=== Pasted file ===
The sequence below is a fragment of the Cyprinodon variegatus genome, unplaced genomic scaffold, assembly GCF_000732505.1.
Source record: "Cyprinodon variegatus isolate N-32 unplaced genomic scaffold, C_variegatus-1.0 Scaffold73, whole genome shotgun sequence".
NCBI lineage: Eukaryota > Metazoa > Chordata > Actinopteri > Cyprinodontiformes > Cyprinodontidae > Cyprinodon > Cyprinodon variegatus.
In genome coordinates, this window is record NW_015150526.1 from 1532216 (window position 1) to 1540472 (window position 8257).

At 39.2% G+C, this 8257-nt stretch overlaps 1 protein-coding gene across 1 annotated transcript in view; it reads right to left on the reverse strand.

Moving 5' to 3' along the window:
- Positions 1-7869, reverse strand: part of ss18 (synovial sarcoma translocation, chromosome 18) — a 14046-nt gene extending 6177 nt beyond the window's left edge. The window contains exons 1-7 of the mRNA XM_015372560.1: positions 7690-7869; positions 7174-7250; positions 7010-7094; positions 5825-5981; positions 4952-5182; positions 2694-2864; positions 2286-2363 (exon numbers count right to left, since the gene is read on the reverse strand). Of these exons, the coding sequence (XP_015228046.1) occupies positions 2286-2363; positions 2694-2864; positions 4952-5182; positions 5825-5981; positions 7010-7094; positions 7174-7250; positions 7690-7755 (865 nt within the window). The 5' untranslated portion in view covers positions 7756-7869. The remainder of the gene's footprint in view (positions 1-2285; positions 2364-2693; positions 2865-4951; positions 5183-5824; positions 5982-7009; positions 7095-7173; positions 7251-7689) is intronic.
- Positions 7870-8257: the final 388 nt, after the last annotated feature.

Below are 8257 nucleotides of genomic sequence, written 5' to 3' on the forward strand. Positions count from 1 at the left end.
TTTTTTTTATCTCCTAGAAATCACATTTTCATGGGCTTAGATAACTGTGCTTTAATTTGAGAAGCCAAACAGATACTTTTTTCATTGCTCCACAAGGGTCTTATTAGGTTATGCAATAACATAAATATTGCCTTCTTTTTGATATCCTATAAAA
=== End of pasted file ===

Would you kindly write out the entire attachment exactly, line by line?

The sequence below is a fragment of the Cyprinodon variegatus genome, unplaced genomic scaffold, assembly GCF_000732505.1.
Source record: "Cyprinodon variegatus isolate N-32 unplaced genomic scaffold, C_variegatus-1.0 Scaffold73, whole genome shotgun sequence".
NCBI lineage: Eukaryota > Metazoa > Chordata > Actinopteri > Cyprinodontiformes > Cyprinodontidae > Cyprinodon > Cyprinodon variegatus.
In genome coordinates, this window is record NW_015150526.1 from 1532216 (window position 1) to 1540472 (window position 8257).

At 39.2% G+C, this 8257-nt stretch overlaps 1 protein-coding gene across 1 annotated transcript in view; it reads right to left on the reverse strand.

Moving 5' to 3' along the window:
- Positions 1-7869, reverse strand: part of ss18 (synovial sarcoma translocation, chromosome 18) — a 14046-nt gene extending 6177 nt beyond the window's left edge. The window contains exons 1-7 of the mRNA XM_015372560.1: positions 7690-7869; positions 7174-7250; positions 7010-7094; positions 5825-5981; positions 4952-5182; positions 2694-2864; positions 2286-2363 (exon numbers count right to left, since the gene is read on the reverse strand). Of these exons, the coding sequence (XP_015228046.1) occupies positions 2286-2363; positions 2694-2864; positions 4952-5182; positions 5825-5981; positions 7010-7094; positions 7174-7250; positions 7690-7755 (865 nt within the window). The 5' untranslated portion in view covers positions 7756-7869. The remainder of the gene's footprint in view (positions 1-2285; positions 2364-2693; positions 2865-4951; positions 5183-5824; positions 5982-7009; positions 7095-7173; positions 7251-7689) is intronic.
- Positions 7870-8257: the final 388 nt, after the last annotated feature.

Below are 8257 nucleotides of genomic sequence, written 5' to 3' on the forward strand. Positions count from 1 at the left end.
TTTTTTTTATCTCCTAGAAATCACATTTTCATGGGCTTAGATAACTGTGCTTTAATTTGAGAAGCCAAACAGATACTTTTTTCATTGCTCCACAAGGGTCTTATTAGGTTATGCAATAACATAAATATTGCCTTCTTTTTGATATCCTATAAAA